Air Malta Executive Chairman David Curmi has reiterated the national carrier’s commitment to refrain from cancelling any of its summer flights – despite the chaos currently plaguing a significant number of European airports.
“Another week of major operational headwinds with London Heathrow informing us of their capacity capping requirements until 11th September. Due to the ongoing passenger congestion and severe queuing times at security, London Heathrow have advised Air Malta of our maximum permitted passengers to be carried on the KM103 evening departure for each date,” he wrote.
“There is no consistency to these parameters, and they vary by day. Equally, London Heathrow are not granting airlines any lead-in period to plan or prepare and are enforcing with immediate effect,” Mr Curmi continued.
Just last week, the national carrier revealed that it was forced to reschedule flights KM106 (Malta to London Heathrow) and KM107 (London Heathrow to Malta) on a select number of July and August dates due to terminal congestion issues in the UK.
This was far from the first set of Air Malta flights to be impacted by such issues, with journeys between Malta and Madrid (and vice versa) scheduled to take place on 20th July being impacted by hours-long delays.
“Our commercial and operations teams are actively working on a number of mitigation actions to ensure that none of our flights to London are cancelled and that we would not have to deny boarding to any of our booked passengers since we are currently booked at 95 per cent full for the months of July and August,” Mr Curmi noted.
In light of this the Chairman said that, on multiple dates, flights KM102 and KM103 have been re-timed “by approximately five-and-a-half hours.”
“As much as these short-notice changes are a major source of frustration for our customers, we are being given no choice by London Heathrow, who are being extremely rigid,” Mr Curmi said.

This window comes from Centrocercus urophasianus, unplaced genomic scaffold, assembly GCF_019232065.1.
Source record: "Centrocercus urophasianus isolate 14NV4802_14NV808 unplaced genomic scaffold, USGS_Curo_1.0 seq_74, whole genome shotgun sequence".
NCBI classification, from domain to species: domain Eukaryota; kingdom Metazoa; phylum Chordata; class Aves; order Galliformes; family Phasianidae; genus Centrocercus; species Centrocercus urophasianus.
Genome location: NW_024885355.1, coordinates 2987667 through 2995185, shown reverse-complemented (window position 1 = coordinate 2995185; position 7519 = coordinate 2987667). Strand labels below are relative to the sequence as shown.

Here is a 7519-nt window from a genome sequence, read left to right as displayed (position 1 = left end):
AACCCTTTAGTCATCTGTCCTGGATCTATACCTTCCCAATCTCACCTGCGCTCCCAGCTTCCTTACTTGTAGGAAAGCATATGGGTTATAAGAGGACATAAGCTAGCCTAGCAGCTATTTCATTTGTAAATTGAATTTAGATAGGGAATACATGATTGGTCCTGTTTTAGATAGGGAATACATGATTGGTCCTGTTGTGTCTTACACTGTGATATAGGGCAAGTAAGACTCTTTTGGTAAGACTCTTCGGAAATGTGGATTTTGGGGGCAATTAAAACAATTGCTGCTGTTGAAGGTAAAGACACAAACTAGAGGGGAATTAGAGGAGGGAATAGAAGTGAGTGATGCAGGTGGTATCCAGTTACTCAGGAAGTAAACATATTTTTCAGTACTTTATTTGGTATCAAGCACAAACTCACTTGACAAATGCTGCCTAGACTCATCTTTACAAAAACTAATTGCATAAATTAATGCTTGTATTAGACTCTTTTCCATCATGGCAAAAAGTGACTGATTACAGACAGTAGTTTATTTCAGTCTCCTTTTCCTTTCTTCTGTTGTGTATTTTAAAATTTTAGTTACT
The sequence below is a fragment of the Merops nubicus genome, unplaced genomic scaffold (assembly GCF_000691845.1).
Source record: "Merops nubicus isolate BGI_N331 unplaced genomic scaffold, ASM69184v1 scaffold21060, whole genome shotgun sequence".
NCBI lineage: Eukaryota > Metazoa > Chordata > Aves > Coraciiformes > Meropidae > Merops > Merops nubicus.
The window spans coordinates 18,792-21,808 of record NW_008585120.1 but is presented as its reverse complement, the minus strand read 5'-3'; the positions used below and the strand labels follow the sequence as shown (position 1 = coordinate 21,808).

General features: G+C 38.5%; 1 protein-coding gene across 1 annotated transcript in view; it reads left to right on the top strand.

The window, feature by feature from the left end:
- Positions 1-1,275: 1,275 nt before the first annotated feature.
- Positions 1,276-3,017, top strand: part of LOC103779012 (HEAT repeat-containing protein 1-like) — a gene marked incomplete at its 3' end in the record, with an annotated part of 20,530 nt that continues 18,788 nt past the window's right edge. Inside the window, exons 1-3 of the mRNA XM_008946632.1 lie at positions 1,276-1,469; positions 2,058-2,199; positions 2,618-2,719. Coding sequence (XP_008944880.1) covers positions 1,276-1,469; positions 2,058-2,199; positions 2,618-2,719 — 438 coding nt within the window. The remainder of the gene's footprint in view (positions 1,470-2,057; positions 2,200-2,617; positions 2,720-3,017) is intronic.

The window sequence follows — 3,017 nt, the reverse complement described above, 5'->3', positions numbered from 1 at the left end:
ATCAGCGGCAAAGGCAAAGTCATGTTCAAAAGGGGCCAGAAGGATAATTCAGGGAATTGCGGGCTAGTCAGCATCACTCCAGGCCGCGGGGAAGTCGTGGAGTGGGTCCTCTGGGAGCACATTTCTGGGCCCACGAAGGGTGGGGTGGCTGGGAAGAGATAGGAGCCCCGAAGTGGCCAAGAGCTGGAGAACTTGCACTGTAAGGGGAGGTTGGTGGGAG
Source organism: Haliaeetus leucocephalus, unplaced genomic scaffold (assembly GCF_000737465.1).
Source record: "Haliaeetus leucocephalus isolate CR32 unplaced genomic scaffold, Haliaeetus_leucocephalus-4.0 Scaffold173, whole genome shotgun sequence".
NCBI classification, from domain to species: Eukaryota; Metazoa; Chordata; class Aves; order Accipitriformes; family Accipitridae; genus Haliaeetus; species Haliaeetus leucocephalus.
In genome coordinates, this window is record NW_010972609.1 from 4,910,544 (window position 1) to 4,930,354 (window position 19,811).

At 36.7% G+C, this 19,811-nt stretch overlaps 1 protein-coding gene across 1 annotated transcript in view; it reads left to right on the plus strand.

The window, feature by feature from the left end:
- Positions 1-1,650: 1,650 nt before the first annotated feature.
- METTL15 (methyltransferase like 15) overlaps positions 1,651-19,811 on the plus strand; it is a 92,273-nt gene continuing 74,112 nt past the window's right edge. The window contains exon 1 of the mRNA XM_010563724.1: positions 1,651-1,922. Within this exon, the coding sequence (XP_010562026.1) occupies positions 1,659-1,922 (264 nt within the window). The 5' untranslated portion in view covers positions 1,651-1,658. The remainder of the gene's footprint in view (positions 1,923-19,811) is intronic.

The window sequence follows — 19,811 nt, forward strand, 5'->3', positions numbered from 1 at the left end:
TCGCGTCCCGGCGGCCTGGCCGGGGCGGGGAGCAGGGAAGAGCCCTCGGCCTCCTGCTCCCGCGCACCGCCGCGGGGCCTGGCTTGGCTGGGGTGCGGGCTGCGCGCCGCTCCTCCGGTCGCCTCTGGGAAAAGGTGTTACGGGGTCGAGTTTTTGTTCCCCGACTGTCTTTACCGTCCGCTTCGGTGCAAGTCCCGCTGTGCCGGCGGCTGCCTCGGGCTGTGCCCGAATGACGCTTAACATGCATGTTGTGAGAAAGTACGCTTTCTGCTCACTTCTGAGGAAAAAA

“Airlines have been instructed to strictly operate within the advised capacity restrictions and, if they are unable to meet those criteria, then they have been given the choice to either cancel the flight concerned or to try and re-time it to another time approved by London Heathrow,” he continued.
With airports all around the continent facing staffing shortages, winding queues, hours-long delays, and flight cancellations have become a very common occurrence for travellers this summer.
Transport Malta Director General for Civil Aviation Charles Pace recently spoke out, pinning the blame for Europe’s airport chaos on the late end of government-imposed COVID-19 travel restrictions.
“The root cause [of the chaos] is that governments were much too late in calling an end to the restrictions. Airports, maybe understandably, did not recruit because they had no assurance that restrictions would be lifted. Trying to recruit and retrain people in the middle of a peak season was suicidal,” Mr Pace said.
Finishing off his message, the national carrier Chairman reiterated Air Malta’s commitment to refrain from cancelling flights.
“We very much regret the inconvenience caused to our customers by extraordinary circumstances totally beyond our control. We however remain resolved that, rather than cancelling flights, we continue to give our customers the confidence that they will travel, rather than leaving them stranded with no alternative travel options available,” he concluded.
Financial institutions are, alongside governments, possibly the organisations that have the broadest reach in society. Wherever a transaction is made, ...
This comes after Martin Saliba’s term ended after three years at the helm.
He first joined the organisation in 2015 as Head of Business Development
He leaves Esports Entertainment Group after a year as Vice President of Information Security.